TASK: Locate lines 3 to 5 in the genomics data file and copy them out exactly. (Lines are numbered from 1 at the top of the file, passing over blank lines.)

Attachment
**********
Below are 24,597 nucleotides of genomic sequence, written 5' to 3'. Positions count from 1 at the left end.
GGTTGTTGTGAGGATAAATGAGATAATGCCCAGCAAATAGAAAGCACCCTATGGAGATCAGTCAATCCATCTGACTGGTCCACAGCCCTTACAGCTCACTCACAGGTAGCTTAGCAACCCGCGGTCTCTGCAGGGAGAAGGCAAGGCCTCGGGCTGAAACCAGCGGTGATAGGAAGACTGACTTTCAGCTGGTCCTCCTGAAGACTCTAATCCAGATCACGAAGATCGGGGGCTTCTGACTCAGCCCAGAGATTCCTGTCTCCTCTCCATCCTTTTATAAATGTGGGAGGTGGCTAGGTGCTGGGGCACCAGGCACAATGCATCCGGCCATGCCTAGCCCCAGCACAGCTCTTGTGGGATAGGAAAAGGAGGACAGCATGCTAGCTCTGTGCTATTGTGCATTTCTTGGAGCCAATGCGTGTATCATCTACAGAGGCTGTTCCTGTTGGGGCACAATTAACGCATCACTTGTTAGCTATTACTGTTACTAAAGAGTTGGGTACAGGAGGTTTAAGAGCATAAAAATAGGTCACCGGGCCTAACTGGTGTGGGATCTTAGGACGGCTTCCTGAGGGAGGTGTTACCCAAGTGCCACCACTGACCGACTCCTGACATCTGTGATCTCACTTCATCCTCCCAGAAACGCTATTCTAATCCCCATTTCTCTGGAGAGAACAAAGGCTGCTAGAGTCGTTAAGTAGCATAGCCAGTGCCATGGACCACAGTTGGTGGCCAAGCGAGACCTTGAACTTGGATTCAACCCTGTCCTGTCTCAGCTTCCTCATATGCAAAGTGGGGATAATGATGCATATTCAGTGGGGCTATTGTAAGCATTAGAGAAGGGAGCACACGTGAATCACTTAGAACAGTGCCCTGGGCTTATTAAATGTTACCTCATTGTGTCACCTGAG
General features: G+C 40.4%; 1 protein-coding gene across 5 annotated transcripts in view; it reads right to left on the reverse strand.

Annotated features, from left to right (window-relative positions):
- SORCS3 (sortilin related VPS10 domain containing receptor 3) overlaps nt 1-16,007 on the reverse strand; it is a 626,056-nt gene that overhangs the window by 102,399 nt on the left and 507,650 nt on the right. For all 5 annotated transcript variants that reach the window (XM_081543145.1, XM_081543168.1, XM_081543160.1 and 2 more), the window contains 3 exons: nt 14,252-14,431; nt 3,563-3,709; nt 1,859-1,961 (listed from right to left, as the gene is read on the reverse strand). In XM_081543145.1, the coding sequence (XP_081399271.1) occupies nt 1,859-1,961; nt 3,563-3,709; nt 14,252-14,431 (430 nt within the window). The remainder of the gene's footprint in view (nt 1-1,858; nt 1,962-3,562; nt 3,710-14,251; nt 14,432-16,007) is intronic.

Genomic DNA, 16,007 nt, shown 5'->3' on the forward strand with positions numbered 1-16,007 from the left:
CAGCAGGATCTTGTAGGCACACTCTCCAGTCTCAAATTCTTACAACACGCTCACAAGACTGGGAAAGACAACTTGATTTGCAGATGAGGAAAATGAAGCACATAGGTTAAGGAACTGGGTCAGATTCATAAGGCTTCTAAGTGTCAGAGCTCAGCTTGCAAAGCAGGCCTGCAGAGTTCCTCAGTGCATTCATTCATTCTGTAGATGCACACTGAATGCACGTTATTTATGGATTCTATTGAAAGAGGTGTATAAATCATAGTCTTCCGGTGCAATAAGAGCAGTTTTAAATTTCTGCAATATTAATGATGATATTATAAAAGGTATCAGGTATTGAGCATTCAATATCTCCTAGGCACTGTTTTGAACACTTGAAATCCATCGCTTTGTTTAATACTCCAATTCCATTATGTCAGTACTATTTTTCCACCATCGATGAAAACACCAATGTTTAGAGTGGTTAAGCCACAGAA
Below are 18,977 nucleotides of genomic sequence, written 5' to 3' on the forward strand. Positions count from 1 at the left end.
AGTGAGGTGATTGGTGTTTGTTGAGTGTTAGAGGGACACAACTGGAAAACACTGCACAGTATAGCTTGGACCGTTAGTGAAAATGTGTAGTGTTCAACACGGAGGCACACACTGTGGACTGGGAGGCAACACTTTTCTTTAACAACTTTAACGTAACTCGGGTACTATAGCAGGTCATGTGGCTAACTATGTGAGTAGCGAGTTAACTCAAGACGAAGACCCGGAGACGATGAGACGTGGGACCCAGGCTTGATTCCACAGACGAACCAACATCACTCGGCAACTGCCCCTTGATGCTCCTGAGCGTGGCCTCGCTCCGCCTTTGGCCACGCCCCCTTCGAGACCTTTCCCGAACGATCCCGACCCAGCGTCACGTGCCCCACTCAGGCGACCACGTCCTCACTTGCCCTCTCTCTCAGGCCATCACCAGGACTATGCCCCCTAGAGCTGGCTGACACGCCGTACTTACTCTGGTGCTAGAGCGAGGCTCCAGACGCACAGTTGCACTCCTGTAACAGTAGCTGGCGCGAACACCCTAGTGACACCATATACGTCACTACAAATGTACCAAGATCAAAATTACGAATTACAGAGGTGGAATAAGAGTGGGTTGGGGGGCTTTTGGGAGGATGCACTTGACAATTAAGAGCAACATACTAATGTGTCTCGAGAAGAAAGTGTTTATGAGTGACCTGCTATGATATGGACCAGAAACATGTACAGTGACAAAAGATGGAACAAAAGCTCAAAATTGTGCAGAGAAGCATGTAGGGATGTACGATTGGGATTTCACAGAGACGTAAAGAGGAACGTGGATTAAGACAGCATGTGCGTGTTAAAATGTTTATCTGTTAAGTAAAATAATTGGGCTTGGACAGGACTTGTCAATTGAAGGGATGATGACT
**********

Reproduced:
General features: G+C 40.4%; 1 protein-coding gene across 5 annotated transcripts in view; it reads right to left on the reverse strand.

Annotated features, from left to right (window-relative positions):
- SORCS3 (sortilin related VPS10 domain containing receptor 3) overlaps nt 1-16,007 on the reverse strand; it is a 626,056-nt gene that overhangs the window by 102,399 nt on the left and 507,650 nt on the right. For all 5 annotated transcript variants that reach the window (XM_081543145.1, XM_081543168.1, XM_081543160.1 and 2 more), the window contains 3 exons: nt 14,252-14,431; nt 3,563-3,709; nt 1,859-1,961 (listed from right to left, as the gene is read on the reverse strand). In XM_081543145.1, the coding sequence (XP_081399271.1) occupies nt 1,859-1,961; nt 3,563-3,709; nt 14,252-14,431 (430 nt within the window). The remainder of the gene's footprint in view (nt 1-1,858; nt 1,962-3,562; nt 3,710-14,251; nt 14,432-16,007) is intronic.